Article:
Bigger is not always better. As evidenced by the popularity of macro diving, a large group of divers, mostly underwater photographers and marine biologists, scour the muck and the sand for the opportunity to observe the smallest critters in the sea going about their business. While they may not occupy a position of stature like other, larger marine animals, weird and wonderful macro creatures evoke a fascination bordering on obsession for some divers.
Many, such as the pygmy sea horse or the hairy frogfish, are renown for being ‘cute.’ Some, like the nudibranch, have alien qualities. All of them make for incredible photography subjects.
Underwater photos of macro critters are some of the hardest to take. They require the photographer to have excellent buoyancy, a powerful zoom lens, and the ability to frame photographs of subjects that are almost invisible to the naked eye. While skills with a camera are necessary, it is also essential to be an effective scout, able to locate the hiding places of these hard-to-find creatures concealed throughout reefs, muck and sand. What helps with this is to be looking in the right place.
The best macro diving takes place in shallow waters protected from the dangers posed by large reef predators and the disruption of currents, swells and surf. Increase your chances of finding the coolest macro creatures by diving at one of the five best spots for underwater macro photography.
Indonesia is so well-known for great macro dive sites that any list of the best sites would include several located around the archipelago. In the interest of brevity, we’ve chosen the best: Lembeh. Indonesia is home to some of the world’s most fascinating critters and many of them can be found in Lembeh.
The Lembeh Straits lie near Manado on the island of Sulawesi. Scattered throughout the area are numerous dive sites in shallow water on sloping ridges of black, volcanic sand. Divers who know where to look—or those with a good dive guide—will find themselves with excellent photo opportunities of flamboyant cuttlefish, harlequin shrimp, hairy frogfish, and mimic octopus, just to name a few. Some of the most popular dive sites in Lembeh include Hairball, Police Pier and Nudi Retreat. Resorts are popping up quickly throughout the area, ready to cater to any diver willing to make the long trip through Bali or Singapore.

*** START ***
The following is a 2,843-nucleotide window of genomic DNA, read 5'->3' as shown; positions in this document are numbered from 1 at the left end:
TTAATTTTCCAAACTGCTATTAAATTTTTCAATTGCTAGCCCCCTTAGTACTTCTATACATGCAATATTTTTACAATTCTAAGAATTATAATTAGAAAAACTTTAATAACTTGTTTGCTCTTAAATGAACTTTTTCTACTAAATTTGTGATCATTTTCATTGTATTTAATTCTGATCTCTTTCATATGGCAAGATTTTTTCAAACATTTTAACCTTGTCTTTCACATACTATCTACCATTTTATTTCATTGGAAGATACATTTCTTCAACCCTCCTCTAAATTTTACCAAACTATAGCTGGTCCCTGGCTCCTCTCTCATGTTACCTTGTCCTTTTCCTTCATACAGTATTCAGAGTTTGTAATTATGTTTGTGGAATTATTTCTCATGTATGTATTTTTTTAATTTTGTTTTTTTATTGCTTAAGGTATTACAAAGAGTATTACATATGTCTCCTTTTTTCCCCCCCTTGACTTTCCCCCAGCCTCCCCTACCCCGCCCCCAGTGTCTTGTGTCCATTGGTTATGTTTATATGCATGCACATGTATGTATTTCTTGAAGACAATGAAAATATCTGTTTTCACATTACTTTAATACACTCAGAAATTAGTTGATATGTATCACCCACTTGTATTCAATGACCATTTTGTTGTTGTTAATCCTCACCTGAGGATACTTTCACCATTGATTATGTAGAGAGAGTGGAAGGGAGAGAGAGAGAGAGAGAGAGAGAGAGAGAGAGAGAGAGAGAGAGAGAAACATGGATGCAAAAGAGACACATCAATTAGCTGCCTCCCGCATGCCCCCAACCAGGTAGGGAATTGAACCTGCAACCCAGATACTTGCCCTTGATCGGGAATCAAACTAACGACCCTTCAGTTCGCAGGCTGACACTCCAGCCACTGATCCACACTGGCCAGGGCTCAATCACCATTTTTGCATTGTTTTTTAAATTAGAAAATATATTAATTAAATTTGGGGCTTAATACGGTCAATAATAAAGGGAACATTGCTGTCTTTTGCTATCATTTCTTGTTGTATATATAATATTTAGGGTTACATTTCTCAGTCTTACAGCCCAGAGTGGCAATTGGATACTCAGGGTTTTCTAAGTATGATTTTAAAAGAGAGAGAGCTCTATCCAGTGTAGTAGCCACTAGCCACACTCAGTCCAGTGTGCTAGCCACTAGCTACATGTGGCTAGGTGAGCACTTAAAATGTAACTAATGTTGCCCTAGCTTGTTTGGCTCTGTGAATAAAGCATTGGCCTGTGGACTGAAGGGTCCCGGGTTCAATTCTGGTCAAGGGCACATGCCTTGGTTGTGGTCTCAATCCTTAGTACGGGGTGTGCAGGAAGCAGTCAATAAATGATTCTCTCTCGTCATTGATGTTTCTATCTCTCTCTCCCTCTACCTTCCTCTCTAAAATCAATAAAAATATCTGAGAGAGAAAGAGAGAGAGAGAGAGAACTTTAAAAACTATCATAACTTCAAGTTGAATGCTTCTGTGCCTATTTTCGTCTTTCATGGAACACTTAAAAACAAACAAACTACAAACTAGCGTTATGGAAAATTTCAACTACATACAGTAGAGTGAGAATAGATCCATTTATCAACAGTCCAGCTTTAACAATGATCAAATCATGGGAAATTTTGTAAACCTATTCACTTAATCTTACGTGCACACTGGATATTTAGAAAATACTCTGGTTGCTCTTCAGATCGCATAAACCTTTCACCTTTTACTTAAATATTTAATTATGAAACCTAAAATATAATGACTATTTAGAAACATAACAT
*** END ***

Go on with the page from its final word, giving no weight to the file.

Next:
Anilao offers world-class macro diving, with rich biodiversity, varieties of fish, healthy reefs and an assortment of the most sought-after macro critters scattered throughout its waters. Located three hours south of Manila on the island of Luzon, Anilao diving means warm water temperatures year-round, dive sites close to the resorts, and exotic jungle scenery in between dives.
Anilao is primarily a macro destination, as large pelagic fish are not common here. But if you go searching for macro critters, you will definitely find what you are looking for. Almost every type of macro critter imaginable can be found here: shrimps, crabs, nudibranchs, cuttlefish, seahorses, frogfish and more. Even rhinopias, a rare scorpionfish, have been spotted and photographed here. In addition to the macro and muck critters, Anilao is home to numerous species of hard and soft corals, which are usually teeming with reef fish, making the seascape quite breathtaking.
This Dutch island municipality is located just north of Venezuela in the southern Caribbean. Bonaire has protected its surrounding waters for over 35 years, setting a great example of how marine protection policies can foster a recovery of fragile marine ecosystems and promote immense biodiversity, with over 400 fish species inhabiting the area. There is no shortage of macro critters here and many of the dive sites are accessible from the shore. Because of the accessibility of house reefs, diving on Bonaire offers incredible flexibility for planning your dives, night or day, so that you don’t have to wait for the boat to fill or compete with other photographers for the same shot. Simply strap on your gear and wade into the water where you’ll find pristine reefs and plenty of macro photography subjects.
British Columbia, Canada
The most determined photographers should give the cold and rough waters of British Columbia a try. While a drysuit certification is recommended, it is definitely worth the investment of time and money because the reward is so vast. Diving here reveals a kaleidoscope of different colors and species that are rarely seen anywhere else. While B.C. is best known for opportunities to dive with sea lions and giant octopuses, those with a magnifying glass can find lots of macro critters hidden under rocks and in the sand. Along the seabed are scattered anemones, sponges, barnacles and unique nudis like the translucent hooded nudibranch.
While Utila is the least-well known of the above sites, it can be a macro photographer’s dream destination. Here lies the Mesoamerican Barrier Reef, the second largest in the world next to Australia’s Great Barrier Reef. Like much of the Caribbean, overfishing has taken its toll on the larger fish and pelagic species. What is left is an abundance of small fish and other critters. You can find banded coral shrimp, longsnout seahorses, secretary blennies and longlure frogfish.
- Ryan Patrick Jones, Contributing Writer